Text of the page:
It was a story apropos of very little, as though she had wanted to tell us this tidbit and had been waiting for the slimmest excuse to do so.
Someone had written a short story with a passing mention of marijuana use and its effects, and so off she went, listing off all of the drugs she had and had not tried, and the long-term repercussions of each, on her friends or scientifically or otherwise. And so she came to heroin:
"I have a friend who was a heroin addict," she said mysteriously. "And do you know what he told me?"
We did not.
"He told me never to do heroin. Do you know why?"
We had ideas.
"He told me never to do heroin, because the first time you do it, it is the best feeling you have ever had or will ever have in your life. And after that, you are just trying in vain to return to that best feeling. But you never can, and so your life is downhill from that first time you try heroin."
Alone, in context, it was an absurd story to be telling, especially while workshopping this poor kid's writing, whose story was not about drug use in any larger, and who had only mentioned marijuana in passing, somewhat flippantly if I remember it correctly.
But read and remembered away from the classroom setting, I think Joyce's story is (intentionally or not) sort of brilliant when understood as a metaphor for life, and the search for constant happiness.
An attempt at impossibly permanent happiness and satisfaction is a motif in most artistic movements of the past two centuries--the Romanticist's and Transcendentalist's hike into the woods towards truth and the sublime, Matthew Arnold's quest for "Sweetness and Light," the Imagist's attempt to distill one moment into eternal beauty, and especially the two dominant movements of the late 20th century: the Beat Generation's restlessness and dissatisfaction with the status quo (the status quo being the now and the here) and--okay, Google, give me my American Apparel targeted ad--the nascent stages of the Hipster, when "Hip" was neither mindless musical snobbery nor a fashion choice, but the idea that the closest one could come (mark that word) to permanent happiness was to always be shifting one's life experiences to whatever was new and previously unexperienced.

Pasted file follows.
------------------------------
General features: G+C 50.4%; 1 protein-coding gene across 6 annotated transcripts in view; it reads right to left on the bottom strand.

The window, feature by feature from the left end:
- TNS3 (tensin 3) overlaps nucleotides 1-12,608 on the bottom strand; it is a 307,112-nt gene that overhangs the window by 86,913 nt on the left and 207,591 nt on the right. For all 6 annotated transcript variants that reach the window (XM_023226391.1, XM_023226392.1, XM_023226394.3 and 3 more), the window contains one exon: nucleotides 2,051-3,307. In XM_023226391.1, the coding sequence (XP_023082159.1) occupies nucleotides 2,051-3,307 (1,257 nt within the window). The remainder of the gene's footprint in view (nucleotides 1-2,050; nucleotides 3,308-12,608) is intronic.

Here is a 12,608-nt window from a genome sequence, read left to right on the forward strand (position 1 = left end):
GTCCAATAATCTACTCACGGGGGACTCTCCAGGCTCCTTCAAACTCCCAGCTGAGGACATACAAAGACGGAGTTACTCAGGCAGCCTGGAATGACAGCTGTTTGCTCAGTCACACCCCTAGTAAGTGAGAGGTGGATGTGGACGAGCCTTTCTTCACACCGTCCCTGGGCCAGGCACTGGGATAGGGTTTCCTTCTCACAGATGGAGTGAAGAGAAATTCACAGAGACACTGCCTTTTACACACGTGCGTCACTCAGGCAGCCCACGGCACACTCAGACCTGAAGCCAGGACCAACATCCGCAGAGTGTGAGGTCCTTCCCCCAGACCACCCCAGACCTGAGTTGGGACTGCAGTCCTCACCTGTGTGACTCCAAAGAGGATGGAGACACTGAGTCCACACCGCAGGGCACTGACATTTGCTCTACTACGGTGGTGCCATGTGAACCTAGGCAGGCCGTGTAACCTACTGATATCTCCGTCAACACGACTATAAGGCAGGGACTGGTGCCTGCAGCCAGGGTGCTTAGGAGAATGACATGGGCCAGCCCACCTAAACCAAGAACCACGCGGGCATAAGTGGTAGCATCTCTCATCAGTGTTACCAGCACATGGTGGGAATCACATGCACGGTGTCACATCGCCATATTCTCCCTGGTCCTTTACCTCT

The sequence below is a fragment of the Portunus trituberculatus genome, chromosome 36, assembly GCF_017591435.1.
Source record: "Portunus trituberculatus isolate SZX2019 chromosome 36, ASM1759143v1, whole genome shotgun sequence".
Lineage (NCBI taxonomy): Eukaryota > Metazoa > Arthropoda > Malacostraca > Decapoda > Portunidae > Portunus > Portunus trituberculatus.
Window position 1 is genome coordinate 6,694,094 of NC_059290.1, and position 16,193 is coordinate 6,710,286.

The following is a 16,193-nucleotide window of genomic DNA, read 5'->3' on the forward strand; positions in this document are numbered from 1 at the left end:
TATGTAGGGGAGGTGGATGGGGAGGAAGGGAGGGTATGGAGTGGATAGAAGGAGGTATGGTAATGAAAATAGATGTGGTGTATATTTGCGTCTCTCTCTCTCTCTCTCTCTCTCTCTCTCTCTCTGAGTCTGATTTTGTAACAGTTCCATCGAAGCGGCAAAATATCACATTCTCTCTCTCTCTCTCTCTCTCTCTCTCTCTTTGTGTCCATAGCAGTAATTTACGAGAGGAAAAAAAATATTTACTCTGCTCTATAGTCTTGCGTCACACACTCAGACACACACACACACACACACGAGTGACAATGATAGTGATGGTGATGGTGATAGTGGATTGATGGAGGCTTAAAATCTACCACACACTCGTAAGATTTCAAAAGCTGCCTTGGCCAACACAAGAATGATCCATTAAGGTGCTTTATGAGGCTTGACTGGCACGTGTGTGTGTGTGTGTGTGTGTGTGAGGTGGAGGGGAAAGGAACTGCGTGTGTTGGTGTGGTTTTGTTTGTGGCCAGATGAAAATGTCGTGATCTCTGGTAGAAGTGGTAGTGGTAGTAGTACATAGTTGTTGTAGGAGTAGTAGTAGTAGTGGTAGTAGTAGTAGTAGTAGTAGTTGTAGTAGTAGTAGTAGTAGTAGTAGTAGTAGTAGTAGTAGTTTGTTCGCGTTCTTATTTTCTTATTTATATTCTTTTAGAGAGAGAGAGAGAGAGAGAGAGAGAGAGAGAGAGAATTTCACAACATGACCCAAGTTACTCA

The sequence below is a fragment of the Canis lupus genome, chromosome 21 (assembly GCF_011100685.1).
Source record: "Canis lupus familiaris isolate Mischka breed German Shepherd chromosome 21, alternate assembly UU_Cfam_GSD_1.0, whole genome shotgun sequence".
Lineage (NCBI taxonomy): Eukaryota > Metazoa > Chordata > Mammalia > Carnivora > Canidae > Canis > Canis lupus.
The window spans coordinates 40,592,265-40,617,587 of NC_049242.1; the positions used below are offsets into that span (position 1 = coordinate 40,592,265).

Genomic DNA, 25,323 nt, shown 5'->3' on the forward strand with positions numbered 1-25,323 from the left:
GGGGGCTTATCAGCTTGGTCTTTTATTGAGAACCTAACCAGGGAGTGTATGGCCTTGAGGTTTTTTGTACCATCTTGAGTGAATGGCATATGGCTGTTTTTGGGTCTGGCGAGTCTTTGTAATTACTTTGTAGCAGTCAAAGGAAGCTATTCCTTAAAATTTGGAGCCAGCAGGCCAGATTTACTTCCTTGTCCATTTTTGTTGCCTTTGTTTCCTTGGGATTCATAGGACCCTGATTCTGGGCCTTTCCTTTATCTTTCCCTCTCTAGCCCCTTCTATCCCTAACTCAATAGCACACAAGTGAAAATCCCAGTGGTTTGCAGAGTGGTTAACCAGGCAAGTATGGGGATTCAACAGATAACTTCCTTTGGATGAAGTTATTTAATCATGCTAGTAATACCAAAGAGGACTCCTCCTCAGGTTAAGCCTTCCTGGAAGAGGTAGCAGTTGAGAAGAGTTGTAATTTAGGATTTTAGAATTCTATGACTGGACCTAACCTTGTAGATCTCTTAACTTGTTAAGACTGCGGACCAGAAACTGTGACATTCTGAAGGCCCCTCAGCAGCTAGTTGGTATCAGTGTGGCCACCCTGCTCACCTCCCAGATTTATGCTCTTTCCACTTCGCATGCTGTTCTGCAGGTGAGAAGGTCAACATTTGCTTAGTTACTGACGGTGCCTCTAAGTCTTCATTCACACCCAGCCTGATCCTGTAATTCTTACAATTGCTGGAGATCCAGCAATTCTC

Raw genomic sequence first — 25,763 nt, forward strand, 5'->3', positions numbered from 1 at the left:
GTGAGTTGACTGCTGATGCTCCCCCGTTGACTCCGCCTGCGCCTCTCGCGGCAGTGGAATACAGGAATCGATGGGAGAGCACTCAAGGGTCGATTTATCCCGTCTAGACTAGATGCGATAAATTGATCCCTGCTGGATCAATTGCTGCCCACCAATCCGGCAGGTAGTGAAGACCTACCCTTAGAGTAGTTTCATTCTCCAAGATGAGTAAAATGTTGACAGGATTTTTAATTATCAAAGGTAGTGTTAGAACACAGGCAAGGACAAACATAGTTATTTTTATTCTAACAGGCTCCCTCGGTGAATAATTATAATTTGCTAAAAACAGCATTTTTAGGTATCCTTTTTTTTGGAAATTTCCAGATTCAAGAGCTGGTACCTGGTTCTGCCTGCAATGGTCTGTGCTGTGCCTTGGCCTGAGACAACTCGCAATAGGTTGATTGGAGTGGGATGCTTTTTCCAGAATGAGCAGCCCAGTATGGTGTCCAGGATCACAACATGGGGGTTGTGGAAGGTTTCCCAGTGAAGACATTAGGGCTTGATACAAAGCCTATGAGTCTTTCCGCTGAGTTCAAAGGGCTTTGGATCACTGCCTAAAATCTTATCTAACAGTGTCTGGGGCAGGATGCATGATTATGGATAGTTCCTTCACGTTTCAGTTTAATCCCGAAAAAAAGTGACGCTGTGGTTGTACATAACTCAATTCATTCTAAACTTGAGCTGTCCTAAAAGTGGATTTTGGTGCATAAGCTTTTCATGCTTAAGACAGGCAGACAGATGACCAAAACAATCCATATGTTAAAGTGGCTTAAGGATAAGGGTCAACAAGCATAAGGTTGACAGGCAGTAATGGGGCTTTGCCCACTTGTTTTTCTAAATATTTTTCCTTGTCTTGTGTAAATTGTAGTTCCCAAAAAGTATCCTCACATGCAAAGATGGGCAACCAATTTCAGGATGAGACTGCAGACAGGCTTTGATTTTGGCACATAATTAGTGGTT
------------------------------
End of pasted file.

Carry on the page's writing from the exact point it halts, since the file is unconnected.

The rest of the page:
Making one's life like a never-ending orgasm was a goal of hipsterdom. And to that end, hipsters had a lot of sex. Probably more sex than can be convincingly justified by an intellectual movement, but, uh, no philosophy is perfect.
Here's what this has to do with me, and Thailand:
The first three days here was the orgasm: the flood of new experiences, the sugar-rush of culture shock, the excitement and fascination of first being in and seeing a new place.
Now, another metaphor:
Perfect books of singularly memorable settings are either perfect in their brevity or perfect in their length. You are either there for just long enough to be transfixed, or you never want to leave. The charm of Invisible Cities (I still have your book, Jon) is that you never become bored or dissatisfied with any single city; you never want to leave any of these page-long cities because by the time you would want to leave, the city description is over, and you are gone.
On the other side are places like Yoknapatawpha and Hogwart's, which pull you in deep and which you never want to leave.
Now here's the point:
I'm in the middle right now. The novelty is gone but I am not yet in love. I feel adrift now--no more a wide-eyed Westerner excited by everything new I see, not yet a local with roots and attachments to buildings or people.
I guess it was hard to leave Princeton where the latter was true. But I look forward to falling in love again.
Tonight I am going out in earnest for the first time. Hijinks to ensue, I promise.